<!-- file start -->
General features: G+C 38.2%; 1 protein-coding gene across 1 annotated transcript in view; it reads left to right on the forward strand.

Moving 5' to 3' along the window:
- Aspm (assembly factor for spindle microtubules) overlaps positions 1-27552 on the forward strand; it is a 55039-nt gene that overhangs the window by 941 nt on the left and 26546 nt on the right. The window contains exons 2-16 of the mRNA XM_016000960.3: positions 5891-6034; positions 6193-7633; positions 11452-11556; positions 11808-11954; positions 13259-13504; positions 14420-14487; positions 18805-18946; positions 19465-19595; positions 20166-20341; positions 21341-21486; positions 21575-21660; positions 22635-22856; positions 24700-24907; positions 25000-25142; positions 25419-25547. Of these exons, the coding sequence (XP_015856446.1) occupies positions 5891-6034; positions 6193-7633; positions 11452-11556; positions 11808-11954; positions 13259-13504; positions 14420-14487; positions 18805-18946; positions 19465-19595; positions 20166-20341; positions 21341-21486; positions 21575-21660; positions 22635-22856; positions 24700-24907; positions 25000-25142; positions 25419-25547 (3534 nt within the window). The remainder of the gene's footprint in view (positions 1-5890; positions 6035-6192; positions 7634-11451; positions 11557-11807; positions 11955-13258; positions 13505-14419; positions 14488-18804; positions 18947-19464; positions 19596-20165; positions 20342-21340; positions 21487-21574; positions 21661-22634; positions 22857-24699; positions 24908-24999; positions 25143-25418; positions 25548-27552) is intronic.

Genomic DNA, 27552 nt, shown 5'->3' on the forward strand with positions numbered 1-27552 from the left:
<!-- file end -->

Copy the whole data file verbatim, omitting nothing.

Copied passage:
General features: G+C 38.2%; 1 protein-coding gene across 1 annotated transcript in view; it reads left to right on the forward strand.

Moving 5' to 3' along the window:
- Aspm (assembly factor for spindle microtubules) overlaps positions 1-27552 on the forward strand; it is a 55039-nt gene that overhangs the window by 941 nt on the left and 26546 nt on the right. The window contains exons 2-16 of the mRNA XM_016000960.3: positions 5891-6034; positions 6193-7633; positions 11452-11556; positions 11808-11954; positions 13259-13504; positions 14420-14487; positions 18805-18946; positions 19465-19595; positions 20166-20341; positions 21341-21486; positions 21575-21660; positions 22635-22856; positions 24700-24907; positions 25000-25142; positions 25419-25547. Of these exons, the coding sequence (XP_015856446.1) occupies positions 5891-6034; positions 6193-7633; positions 11452-11556; positions 11808-11954; positions 13259-13504; positions 14420-14487; positions 18805-18946; positions 19465-19595; positions 20166-20341; positions 21341-21486; positions 21575-21660; positions 22635-22856; positions 24700-24907; positions 25000-25142; positions 25419-25547 (3534 nt within the window). The remainder of the gene's footprint in view (positions 1-5890; positions 6035-6192; positions 7634-11451; positions 11557-11807; positions 11955-13258; positions 13505-14419; positions 14488-18804; positions 18947-19464; positions 19596-20165; positions 20342-21340; positions 21487-21574; positions 21661-22634; positions 22857-24699; positions 24908-24999; positions 25143-25418; positions 25548-27552) is intronic.

Genomic DNA, 27552 nt, shown 5'->3' on the forward strand with positions numbered 1-27552 from the left: